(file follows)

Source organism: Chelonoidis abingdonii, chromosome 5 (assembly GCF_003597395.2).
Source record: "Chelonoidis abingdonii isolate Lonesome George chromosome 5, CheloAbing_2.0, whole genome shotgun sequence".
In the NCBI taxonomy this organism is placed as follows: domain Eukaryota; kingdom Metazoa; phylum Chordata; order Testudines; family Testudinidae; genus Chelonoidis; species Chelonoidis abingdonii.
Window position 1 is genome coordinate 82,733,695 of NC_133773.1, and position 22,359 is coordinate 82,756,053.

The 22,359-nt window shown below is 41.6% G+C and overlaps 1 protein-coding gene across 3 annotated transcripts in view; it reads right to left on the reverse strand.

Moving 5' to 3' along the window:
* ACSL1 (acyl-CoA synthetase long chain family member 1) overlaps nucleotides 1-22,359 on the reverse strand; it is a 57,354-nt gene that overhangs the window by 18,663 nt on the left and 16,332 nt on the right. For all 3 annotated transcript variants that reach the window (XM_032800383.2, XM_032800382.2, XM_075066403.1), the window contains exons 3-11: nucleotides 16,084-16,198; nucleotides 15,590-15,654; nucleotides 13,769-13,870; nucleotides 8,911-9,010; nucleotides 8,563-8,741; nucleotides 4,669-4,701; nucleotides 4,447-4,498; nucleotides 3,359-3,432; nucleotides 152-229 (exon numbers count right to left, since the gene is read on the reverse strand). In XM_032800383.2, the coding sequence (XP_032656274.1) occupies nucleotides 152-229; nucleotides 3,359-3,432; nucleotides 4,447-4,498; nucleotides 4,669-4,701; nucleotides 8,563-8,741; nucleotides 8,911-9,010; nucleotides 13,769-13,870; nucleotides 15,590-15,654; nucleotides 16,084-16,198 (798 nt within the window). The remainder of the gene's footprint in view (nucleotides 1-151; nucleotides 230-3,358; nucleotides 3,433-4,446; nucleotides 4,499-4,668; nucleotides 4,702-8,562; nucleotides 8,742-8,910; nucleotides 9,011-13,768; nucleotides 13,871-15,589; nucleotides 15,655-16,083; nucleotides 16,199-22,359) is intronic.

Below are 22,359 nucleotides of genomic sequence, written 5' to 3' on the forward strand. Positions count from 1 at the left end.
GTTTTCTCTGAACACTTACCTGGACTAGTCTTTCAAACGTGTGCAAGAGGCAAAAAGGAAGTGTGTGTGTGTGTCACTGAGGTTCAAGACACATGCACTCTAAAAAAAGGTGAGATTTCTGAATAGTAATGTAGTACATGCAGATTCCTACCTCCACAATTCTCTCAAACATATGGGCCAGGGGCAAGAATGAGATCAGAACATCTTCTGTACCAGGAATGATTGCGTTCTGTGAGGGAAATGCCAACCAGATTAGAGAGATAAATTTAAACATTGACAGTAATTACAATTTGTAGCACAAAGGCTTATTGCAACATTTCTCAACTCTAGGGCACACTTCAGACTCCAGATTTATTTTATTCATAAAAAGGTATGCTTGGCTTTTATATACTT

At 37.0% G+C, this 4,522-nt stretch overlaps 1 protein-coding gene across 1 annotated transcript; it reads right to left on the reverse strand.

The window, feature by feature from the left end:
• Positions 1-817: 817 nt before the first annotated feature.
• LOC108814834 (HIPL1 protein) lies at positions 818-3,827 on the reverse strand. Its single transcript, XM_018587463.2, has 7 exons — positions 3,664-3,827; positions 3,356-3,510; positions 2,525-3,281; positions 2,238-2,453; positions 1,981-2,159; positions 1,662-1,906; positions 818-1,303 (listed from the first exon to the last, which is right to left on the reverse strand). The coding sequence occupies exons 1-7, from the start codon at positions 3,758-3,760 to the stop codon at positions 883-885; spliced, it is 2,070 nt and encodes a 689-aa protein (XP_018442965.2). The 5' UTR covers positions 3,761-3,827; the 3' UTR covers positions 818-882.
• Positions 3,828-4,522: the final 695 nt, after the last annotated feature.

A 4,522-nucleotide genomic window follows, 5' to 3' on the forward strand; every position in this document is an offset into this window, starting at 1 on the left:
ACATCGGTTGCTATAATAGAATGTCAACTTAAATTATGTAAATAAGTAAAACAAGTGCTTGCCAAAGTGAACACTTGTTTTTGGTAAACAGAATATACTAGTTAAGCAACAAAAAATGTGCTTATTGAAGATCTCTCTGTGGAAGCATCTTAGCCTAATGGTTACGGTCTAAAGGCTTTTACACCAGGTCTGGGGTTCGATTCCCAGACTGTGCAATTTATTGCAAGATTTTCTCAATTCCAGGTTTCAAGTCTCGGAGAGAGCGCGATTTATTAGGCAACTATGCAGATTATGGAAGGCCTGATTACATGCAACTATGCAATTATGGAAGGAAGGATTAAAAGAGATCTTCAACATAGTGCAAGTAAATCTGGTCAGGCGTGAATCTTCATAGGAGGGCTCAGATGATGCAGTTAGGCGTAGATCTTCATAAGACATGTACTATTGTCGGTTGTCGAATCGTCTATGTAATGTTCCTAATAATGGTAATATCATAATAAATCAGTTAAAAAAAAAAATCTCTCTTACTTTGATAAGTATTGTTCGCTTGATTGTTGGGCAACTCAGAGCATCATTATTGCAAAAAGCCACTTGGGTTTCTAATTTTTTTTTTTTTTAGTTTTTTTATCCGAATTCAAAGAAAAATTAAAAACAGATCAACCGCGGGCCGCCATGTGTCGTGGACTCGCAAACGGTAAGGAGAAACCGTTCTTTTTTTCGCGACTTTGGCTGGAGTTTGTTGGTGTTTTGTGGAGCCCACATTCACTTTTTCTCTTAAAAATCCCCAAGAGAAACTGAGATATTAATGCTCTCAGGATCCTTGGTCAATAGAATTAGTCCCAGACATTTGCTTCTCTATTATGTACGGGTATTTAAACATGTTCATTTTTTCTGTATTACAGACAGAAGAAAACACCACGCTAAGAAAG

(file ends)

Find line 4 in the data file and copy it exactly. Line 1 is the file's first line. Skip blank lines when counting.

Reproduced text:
Window position 1 is genome coordinate 82,733,695 of NC_133773.1, and position 22,359 is coordinate 82,756,053.